U.S. Rep. Lauren Boebert’s pattern of pushing for a religious takeover of America, spreading falsehoods about the 2020 presidential election and warning of an impending judgment day amounts to Christian nationalism, religious, political and social experts say.
Those ideals threaten the rights of non-Christian — and typically non-white — Americans but also endanger the foundation of the country’s democratic process, those experts say. The far-right Western Slope congresswoman represents a high-profile and incendiary voice in the movement, which is infiltrating virtually every level of American government and its judiciary.
Boebert leaned on those talking points Friday — in her official capacity as a member of Congress — at the Truth & Liberty Coalition’s From Vision to Victory Conference in Woodland Park.
“It’s time for us to position ourselves and rise up and take our place in Christ and influence this nation as we were called to do,” Boebert, of Silt, told the crowd, which responded with applause.
“We know that we are in the last of the last days,” Boebert later added. “This is a time to know that you were called to be part of these last days. You get to have a role in ushering in the second coming of Jesus.”
Boebert and her contemporaries, whether in Congress, state or local governments, can be expected to increase the volume and frequency of their Christian nationalist rhetoric as the November midterm elections approach and even beyond, Philip Gorski, a sociologist and co-director of Yale’s Center for Comparative Research, said.
“This is new and worrisome,” Gorski said. “There’s an increasing number of people saying ‘We’re in this battle for the soul of America. We’re on the side of good and maybe democracy is getting in the way. Maybe we need to take power and if that means minority rule in order to impose our vision on everybody else then that’s what we’re going to do.’”
Boebert’s comments Friday in Woodland Park serve as a dog whistle for violence, Anthea Butler, chair of the University of Pennsylvania’s Department of Religious Studies. Especially in the context of the congresswoman’s penchant for firearms and her framing the issue around the November elections.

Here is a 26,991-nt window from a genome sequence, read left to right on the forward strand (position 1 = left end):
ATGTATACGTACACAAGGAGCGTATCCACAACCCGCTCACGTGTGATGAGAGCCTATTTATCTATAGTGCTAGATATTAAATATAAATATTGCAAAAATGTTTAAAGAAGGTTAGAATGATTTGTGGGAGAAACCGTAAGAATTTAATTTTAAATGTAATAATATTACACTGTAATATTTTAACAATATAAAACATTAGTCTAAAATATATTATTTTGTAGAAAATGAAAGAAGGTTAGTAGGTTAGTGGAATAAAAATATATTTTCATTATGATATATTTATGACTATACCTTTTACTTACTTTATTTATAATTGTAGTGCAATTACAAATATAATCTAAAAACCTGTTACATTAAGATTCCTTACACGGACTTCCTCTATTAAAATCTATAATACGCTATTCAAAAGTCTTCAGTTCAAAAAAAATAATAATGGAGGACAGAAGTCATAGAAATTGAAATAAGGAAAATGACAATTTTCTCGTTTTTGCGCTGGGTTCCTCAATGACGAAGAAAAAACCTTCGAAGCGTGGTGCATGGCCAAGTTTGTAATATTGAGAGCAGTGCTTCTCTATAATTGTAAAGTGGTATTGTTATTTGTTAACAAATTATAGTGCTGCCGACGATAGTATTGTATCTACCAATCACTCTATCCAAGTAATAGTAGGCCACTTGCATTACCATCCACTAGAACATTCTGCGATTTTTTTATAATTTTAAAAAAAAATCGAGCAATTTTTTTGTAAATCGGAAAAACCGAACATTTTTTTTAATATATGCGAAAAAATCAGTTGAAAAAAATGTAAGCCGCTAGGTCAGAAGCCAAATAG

“Now the apocalypse is because if we don’t get our people in, it’s an apocalypse,” Butler said. “She’s posing with guns and talking about the apocalypse.”
As of Monday, Boebert’s representatives would not say whether the congresswoman would accept the results of the upcoming election even if she loses. Instead, they assert that the congresswoman will be reelected “and her first act will be to fire Nancy Pelosi.”
“This is not compatible with democracy.”
A spokesperson for Boebert, who did not identify themselves, declined an interview request for the congresswoman but added that she doesn’t consider herself a Christian nationalist. Still, The Denver Post spoke to six social, political and religious experts from across the country who said her comments fit squarely within the belief system.
At their core, Christian nationalists believe that America holds a unique and divinely ordained purpose, Andrew Whitehead, an assistant professor of sociology at Indiana University Bloomington.
“I believe that there have been two nations that have been created to glorify God. Israel, whom we bless, and the United States of America,” Boebert said in June. “And this nation will glorify God.”
In the same address Boebert said she was “tired of this separation of church and state junk” and claimed that God “anointed” Donald Trump to the presidency.
Christian nationalists also hold a strong sense of moral traditionalism, express comfort with authoritarian control as a way of maintaining order and embrace strong ethno-racial boundaries, particularly revolving around national identities, Whitehead said.
The congresswoman told Christians at a right-wing religious conference last year to “speak up” for God and to remove “unrighteous politicians, these corrupt, crooked politicians” while installing “righteous men and women of God in their place.”
Boebert is perhaps best known for her gun-rights advocacy and said this summer that Jesus had been killed by Romans because he didn’t have enough assault rifles “to keep his government from killing him.”